He also had only praise for Tucker’s parents, Trish and David, and the way they have allowed the community to be a part of Heather Anne’s fight against cancer. Geddes said he believes that because of the Tucker family, other families in the community have grown closer and not taken their relationships for granted.

As Heather Anne’s tumor progressed, friends, admirers and even rivals rallied to her cause. Teams at Cumberland and Bluestone High Schools, normally rivals on the playing fields, united to host a volleyball fundraiser for the Tucker family. Friends and neighbors stepped forward with words of support and gifts to help Heather Anne fill her “bucket list.”

“She wanted to go skydiving,” recalled her godfather, Nat Hutcheson, this week. At first, it seemed as if this would not be possible. Some locations refused to allow anyone under 18 to parachute from a plane. “She was able to go with her mother and sister,” he said, adding, “She was a true fighter, she never gave up.”

As word of Tucker’s illness spread, she was often called on to assume an advocacy role in the cause against cancer. Geddes said many people in her position would have shied away or begged off. Not Tucker: “Heather Anne saw her illness as a gift that gave her an opportunity. Instead of being self-centered, she accepted her new role in the community.”

In May, she joined Julie Ames as honorary chair of the Clarksville Relay for Life. During the Relay ceremonies, older sister Hannah Rose read from letters Tucker wrote chronicling her illness. “You never know what plan God has for you,” Heather Ann wrote in one letter, adding that she had no time for anger or hurt, and had it not been for her cancer, she would not have had the opportunity to meet so many kind, loving and supportive people.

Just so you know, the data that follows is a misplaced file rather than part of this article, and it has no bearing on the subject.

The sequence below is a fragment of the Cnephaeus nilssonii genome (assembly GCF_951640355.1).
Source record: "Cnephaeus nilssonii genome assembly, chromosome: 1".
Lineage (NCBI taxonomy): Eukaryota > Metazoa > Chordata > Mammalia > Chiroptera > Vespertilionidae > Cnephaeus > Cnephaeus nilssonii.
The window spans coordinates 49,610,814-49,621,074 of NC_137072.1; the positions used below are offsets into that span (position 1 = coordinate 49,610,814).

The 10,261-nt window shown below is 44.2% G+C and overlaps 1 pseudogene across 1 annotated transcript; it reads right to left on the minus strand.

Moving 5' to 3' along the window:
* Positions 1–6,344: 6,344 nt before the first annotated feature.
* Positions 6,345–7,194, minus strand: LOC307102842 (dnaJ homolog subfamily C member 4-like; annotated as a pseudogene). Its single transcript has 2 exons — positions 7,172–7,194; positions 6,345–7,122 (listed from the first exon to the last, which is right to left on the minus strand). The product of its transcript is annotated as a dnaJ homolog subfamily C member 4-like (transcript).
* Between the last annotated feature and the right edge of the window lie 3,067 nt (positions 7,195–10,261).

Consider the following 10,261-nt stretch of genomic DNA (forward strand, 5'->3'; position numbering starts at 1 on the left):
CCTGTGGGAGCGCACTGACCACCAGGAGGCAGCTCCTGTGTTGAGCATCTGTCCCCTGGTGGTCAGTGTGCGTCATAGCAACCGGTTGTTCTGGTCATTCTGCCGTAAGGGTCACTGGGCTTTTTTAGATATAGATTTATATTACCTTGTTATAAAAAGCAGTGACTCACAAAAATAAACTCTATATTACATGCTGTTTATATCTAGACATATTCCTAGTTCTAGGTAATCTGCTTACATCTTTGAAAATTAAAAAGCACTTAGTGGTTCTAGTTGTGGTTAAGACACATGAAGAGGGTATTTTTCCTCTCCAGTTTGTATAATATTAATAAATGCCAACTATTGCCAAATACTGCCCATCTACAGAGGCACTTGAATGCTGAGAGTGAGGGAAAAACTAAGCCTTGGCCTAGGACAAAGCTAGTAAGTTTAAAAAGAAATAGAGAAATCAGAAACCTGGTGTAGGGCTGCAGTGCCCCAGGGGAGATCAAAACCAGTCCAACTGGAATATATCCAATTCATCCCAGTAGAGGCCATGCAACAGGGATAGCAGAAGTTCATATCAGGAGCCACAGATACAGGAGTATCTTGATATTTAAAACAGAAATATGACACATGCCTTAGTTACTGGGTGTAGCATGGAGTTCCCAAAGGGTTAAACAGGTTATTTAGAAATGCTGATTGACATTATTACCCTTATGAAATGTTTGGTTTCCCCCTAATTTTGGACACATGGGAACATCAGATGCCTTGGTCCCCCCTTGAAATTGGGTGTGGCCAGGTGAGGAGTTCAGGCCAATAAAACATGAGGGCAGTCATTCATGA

Ames said of her time with Tucker, “It was easy to love Heather Anne immediately. She was 15, adorable, smart and brave. She was always a good sport. No matter how many times I thrust her into the spotlight, she just rolled her eyes a bit, smiled and jumped in.”

Ames continued, “When I first met Heather Anne and her mother Tricia, they made a significant impact on me. The bond between mother and daughter was tangible and what touched me most. Being in their presence together was to be profoundly impacted by their mutual faith, strength and love.”

Trish Tucker, speaking to the crowd at Relay for Life, quoted one of Heather Anne’s favorite lines from Winnie the Pooh: “If ever there is a tomorrow when we’re not together ... there is something you must always remember. You are braver than you believe, stronger than you seem, and smarter than you think. But the most important thing is, even if we’re apart ... I’ll always be with you.”

Pondering her fate on another occasion, Heather Anne tweeted, “I’ve always wondered if I died who would cry over me and who would come to my funeral.” Mourning her loss, her godfather, Nat Hutcheson, offered this rejoinder: “If there were more people like Heather Anne, this would be an entirely different world.”

Geddes added that Heather Anne’s passing will be felt for some time to come. “This is not the end for the Tuckers. For them, it is not over,” he said. “In fact, they need the community now more than ever.”